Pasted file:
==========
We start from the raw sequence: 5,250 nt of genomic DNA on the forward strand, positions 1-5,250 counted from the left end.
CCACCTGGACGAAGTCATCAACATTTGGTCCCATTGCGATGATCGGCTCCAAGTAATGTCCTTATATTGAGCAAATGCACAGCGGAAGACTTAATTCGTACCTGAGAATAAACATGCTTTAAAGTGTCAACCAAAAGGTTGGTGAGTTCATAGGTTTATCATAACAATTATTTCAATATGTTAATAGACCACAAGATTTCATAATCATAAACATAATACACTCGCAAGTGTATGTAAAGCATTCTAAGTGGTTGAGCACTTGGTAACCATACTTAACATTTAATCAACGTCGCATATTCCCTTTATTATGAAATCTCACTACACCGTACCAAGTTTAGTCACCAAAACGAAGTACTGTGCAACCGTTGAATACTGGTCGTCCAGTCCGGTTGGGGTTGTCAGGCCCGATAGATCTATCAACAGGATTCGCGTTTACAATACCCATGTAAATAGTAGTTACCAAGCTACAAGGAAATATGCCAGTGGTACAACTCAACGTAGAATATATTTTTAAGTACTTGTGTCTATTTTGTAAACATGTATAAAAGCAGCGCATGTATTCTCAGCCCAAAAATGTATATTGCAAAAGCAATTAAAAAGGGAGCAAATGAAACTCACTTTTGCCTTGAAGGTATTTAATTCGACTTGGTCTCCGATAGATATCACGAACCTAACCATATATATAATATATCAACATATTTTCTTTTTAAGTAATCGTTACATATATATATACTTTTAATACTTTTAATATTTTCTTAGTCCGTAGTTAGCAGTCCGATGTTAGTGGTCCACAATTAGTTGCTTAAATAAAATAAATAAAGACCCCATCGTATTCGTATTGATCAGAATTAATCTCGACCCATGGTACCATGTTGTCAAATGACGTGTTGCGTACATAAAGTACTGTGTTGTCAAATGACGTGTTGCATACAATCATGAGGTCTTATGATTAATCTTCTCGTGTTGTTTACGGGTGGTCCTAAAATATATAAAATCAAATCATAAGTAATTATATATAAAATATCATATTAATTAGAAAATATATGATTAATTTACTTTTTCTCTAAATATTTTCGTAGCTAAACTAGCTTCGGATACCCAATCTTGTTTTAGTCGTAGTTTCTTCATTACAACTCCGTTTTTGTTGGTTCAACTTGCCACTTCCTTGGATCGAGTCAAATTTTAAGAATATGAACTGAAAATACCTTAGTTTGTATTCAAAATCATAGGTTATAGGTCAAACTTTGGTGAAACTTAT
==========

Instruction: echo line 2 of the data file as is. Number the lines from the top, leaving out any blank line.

CCACCTGGACGAAGTCATCAACATTTGGTCCCATTGCGATGATCGGCTCCAAGTAATGTCCTTATATTGAGCAAATGCACAGCGGAAGACTTAATTCGTACCTGAGAATAAACATGCTTTAAAGTGTCAACCAAAAGGTTGGTGAGTTCATAGGTTTATCATAACAATTATTTCAATATGTTAATAGACCACAAGATTTCATAATCATAAACATAATACACTCGCAAGTGTATGTAAAGCATTCTAAGTGGTTGAGCACTTGGTAACCATACTTAACATTTAATCAACGTCGCATATTCCCTTTATTATGAAATCTCACTACACCGTACCAAGTTTAGTCACCAAAACGAAGTACTGTGCAACCGTTGAATACTGGTCGTCCAGTCCGGTTGGGGTTGTCAGGCCCGATAGATCTATCAACAGGATTCGCGTTTACAATACCCATGTAAATAGTAGTTACCAAGCTACAAGGAAATATGCCAGTGGTACAACTCAACGTAGAATATATTTTTAAGTACTTGTGTCTATTTTGTAAACATGTATAAAAGCAGCGCATGTATTCTCAGCCCAAAAATGTATATTGCAAAAGCAATTAAAAAGGGAGCAAATGAAACTCACTTTTGCCTTGAAGGTATTTAATTCGACTTGGTCTCCGATAGATATCACGAACCTAACCATATATATAATATATCAACATATTTTCTTTTTAAGTAATCGTTACATATATATATACTTTTAATACTTTTAATATTTTCTTAGTCCGTAGTTAGCAGTCCGATGTTAGTGGTCCACAATTAGTTGCTTAAATAAAATAAATAAAGACCCCATCGTATTCGTATTGATCAGAATTAATCTCGACCCATGGTACCATGTTGTCAAATGACGTGTTGCGTACATAAAGTACTGTGTTGTCAAATGACGTGTTGCATACAATCATGAGGTCTTATGATTAATCTTCTCGTGTTGTTTACGGGTGGTCCTAAAATATATAAAATCAAATCATAAGTAATTATATATAAAATATCATATTAATTAGAAAATATATGATTAATTTACTTTTTCTCTAAATATTTTCGTAGCTAAACTAGCTTCGGATACCCAATCTTGTTTTAGTCGTAGTTTCTTCATTACAACTCCGTTTTTGTTGGTTCAACTTGCCACTTCCTTGGATCGAGTCAAATTTTAAGAATATGAACTGAAAATACCTTAGTTTGTATTCAAAATCATAGGTTATAGGTCAAACTTTGGTGAAACTTAT